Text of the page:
Hooded vultures are closely related to eagles and hawks and are amongst the smallest of the Old World vultures. They are typical vultures, with bald pink heads and grayish “hoods”. They have dark brown feathers. Being scavengers, they eat dead animals or carrion, relying on their beaks and talons to eat their food, which can be fairly messy. It is not easy for vultures to clean their heads, but they can easily shake off the mess. The sun will kill the remaining bacteria, so this is why they are bald.
The Hooded vulture lives in sub-Saharan Africa, Kenya, Uganda, Tanzania and other countries, in a range of habitats, from semi-deserts to coastal lowlands though to forests and open woodlands. It is most common in savannahs and grassland, especially near human settlements, as villages and towns are a good source of food. In some of Tanzania’s and Kenya’s sparsely populated grasslands, they settle near cattle ranches, picking up carrion and scraps from around farms.
The Hooded vulture is very abundant and often travels in a flock. In much of this bird’s range, there are always a few to be seen at almost any time of the day soaring in the sky. Its powerful toes are suited for walking and running, but not for the catching of prey. More courageous than most other vultures, hooded vultures do approach humans. A funny and common behavior is following a plough, to collect the delicious insects and larvae that have been disturbed. But though daring with humans, this bird is shyer than it seems. When flying, it holds its wings the same way large vultures do as it rises, and drops them in the same way, to make its body dark when on the ground. Being smaller than many other vultures, it is quicker to take off, and is often first to find carrion. The adult is usually silent, but chicks will peep to their parents when being fed.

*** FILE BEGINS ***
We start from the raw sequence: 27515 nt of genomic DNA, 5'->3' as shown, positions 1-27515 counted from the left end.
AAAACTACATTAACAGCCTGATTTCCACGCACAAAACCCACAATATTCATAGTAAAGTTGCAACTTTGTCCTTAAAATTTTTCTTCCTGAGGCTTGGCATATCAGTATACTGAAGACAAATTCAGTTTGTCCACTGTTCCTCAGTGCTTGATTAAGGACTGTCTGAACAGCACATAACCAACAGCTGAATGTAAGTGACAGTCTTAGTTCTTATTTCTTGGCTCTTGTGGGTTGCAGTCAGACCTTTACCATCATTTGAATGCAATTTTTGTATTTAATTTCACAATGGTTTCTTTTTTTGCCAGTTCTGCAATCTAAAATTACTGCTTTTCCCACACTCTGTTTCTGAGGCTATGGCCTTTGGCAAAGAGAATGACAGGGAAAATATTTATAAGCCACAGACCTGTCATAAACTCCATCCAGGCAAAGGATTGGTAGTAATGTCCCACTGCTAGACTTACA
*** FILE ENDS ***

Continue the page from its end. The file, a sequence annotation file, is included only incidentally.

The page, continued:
Hooded vultures are monogamous and pairs remain together for life. Courtship displays are not remarkable, however, sometimes the male swoops down to the female, or it dances in circles on the ground with its claws held out. The breeding season varies depending on the location, but the timing is usually such that eggs are laid during or immediately after the local rainy season, so that there will be a reliable supply of food. The nest is built up in a tree (which is often a Baobab), and reused year by year, and is well lined throughout the nesting season with fresh vegetation. A single egg is laid and the mother is very attentive. Incubation is for around 48 to 54 days, by both parents, though mainly by the female, who is fed by the male at the nest. The chick is very weak when it hatches, and needs constant attention from its parents, a lot more than other vultures. The chick will be dependent on its parents for seven months, by when it will have grown all its plumage and taken its first flights.
The dramatic decline in the number of Hooded vultures is due to increasing use of poisoning, as well as hunting for use in traditional medicine, as bushmeat and the deliberate mis-selling as chicken.
According to the IUCN Red List, the total Hooded vulture population size is maximum 197,000 individuals. Currently this species is classified as Critically Endangered (CR) and its numbers today are decreasing.